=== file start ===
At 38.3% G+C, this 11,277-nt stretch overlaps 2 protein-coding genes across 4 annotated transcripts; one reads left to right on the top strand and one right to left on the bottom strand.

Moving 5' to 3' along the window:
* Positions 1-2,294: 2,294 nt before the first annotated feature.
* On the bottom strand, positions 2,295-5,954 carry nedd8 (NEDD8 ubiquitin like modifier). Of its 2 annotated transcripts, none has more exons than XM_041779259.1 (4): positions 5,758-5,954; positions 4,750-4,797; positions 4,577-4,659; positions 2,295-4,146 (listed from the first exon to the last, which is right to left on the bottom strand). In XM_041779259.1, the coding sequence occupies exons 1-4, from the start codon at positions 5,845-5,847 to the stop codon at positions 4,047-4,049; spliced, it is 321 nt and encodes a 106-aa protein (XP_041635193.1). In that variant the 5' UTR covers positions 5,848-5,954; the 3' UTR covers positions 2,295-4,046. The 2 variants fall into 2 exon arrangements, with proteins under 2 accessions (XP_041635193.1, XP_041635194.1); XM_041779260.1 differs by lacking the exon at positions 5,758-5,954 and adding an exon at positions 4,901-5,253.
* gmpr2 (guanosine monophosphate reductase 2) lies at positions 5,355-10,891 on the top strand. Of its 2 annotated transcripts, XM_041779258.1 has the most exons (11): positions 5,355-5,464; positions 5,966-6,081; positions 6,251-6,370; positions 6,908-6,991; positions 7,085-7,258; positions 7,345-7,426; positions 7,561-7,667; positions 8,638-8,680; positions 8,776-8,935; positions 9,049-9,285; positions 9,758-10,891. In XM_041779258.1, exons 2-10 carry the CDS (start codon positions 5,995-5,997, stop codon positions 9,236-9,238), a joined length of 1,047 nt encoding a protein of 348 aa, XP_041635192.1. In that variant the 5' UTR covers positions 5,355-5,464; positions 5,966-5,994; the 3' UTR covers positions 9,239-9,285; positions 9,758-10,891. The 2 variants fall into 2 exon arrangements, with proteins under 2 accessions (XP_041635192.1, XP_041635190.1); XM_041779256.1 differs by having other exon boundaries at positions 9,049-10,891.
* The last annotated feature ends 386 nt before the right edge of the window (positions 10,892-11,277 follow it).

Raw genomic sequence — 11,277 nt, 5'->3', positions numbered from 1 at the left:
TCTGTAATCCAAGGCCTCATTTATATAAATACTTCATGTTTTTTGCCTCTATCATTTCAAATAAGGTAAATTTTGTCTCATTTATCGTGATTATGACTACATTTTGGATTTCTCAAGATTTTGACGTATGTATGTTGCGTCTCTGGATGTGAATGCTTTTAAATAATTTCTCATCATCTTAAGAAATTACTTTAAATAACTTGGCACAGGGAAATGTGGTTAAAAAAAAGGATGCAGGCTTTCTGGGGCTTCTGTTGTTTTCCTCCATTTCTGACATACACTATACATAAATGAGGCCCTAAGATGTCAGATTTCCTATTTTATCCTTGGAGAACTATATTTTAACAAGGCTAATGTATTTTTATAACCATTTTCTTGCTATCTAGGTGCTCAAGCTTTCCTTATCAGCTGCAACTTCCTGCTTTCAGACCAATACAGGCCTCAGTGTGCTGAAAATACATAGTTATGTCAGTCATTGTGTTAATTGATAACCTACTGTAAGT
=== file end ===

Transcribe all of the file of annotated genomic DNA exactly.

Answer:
At 38.3% G+C, this 11,277-nt stretch overlaps 2 protein-coding genes across 4 annotated transcripts; one reads left to right on the top strand and one right to left on the bottom strand.

Moving 5' to 3' along the window:
* Positions 1-2,294: 2,294 nt before the first annotated feature.
* On the bottom strand, positions 2,295-5,954 carry nedd8 (NEDD8 ubiquitin like modifier). Of its 2 annotated transcripts, none has more exons than XM_041779259.1 (4): positions 5,758-5,954; positions 4,750-4,797; positions 4,577-4,659; positions 2,295-4,146 (listed from the first exon to the last, which is right to left on the bottom strand). In XM_041779259.1, the coding sequence occupies exons 1-4, from the start codon at positions 5,845-5,847 to the stop codon at positions 4,047-4,049; spliced, it is 321 nt and encodes a 106-aa protein (XP_041635193.1). In that variant the 5' UTR covers positions 5,848-5,954; the 3' UTR covers positions 2,295-4,046. The 2 variants fall into 2 exon arrangements, with proteins under 2 accessions (XP_041635193.1, XP_041635194.1); XM_041779260.1 differs by lacking the exon at positions 5,758-5,954 and adding an exon at positions 4,901-5,253.
* gmpr2 (guanosine monophosphate reductase 2) lies at positions 5,355-10,891 on the top strand. Of its 2 annotated transcripts, XM_041779258.1 has the most exons (11): positions 5,355-5,464; positions 5,966-6,081; positions 6,251-6,370; positions 6,908-6,991; positions 7,085-7,258; positions 7,345-7,426; positions 7,561-7,667; positions 8,638-8,680; positions 8,776-8,935; positions 9,049-9,285; positions 9,758-10,891. In XM_041779258.1, exons 2-10 carry the CDS (start codon positions 5,995-5,997, stop codon positions 9,236-9,238), a joined length of 1,047 nt encoding a protein of 348 aa, XP_041635192.1. In that variant the 5' UTR covers positions 5,355-5,464; positions 5,966-5,994; the 3' UTR covers positions 9,239-9,285; positions 9,758-10,891. The 2 variants fall into 2 exon arrangements, with proteins under 2 accessions (XP_041635192.1, XP_041635190.1); XM_041779256.1 differs by having other exon boundaries at positions 9,049-10,891.
* The last annotated feature ends 386 nt before the right edge of the window (positions 10,892-11,277 follow it).

Raw genomic sequence — 11,277 nt, 5'->3', positions numbered from 1 at the left:
TCTGTAATCCAAGGCCTCATTTATATAAATACTTCATGTTTTTTGCCTCTATCATTTCAAATAAGGTAAATTTTGTCTCATTTATCGTGATTATGACTACATTTTGGATTTCTCAAGATTTTGACGTATGTATGTTGCGTCTCTGGATGTGAATGCTTTTAAATAATTTCTCATCATCTTAAGAAATTACTTTAAATAACTTGGCACAGGGAAATGTGGTTAAAAAAAAGGATGCAGGCTTTCTGGGGCTTCTGTTGTTTTCCTCCATTTCTGACATACACTATACATAAATGAGGCCCTAAGATGTCAGATTTCCTATTTTATCCTTGGAGAACTATATTTTAACAAGGCTAATGTATTTTTATAACCATTTTCTTGCTATCTAGGTGCTCAAGCTTTCCTTATCAGCTGCAACTTCCTGCTTTCAGACCAATACAGGCCTCAGTGTGCTGAAAATACATAGTTATGTCAGTCATTGTGTTAATTGATAACCTACTGTAAGT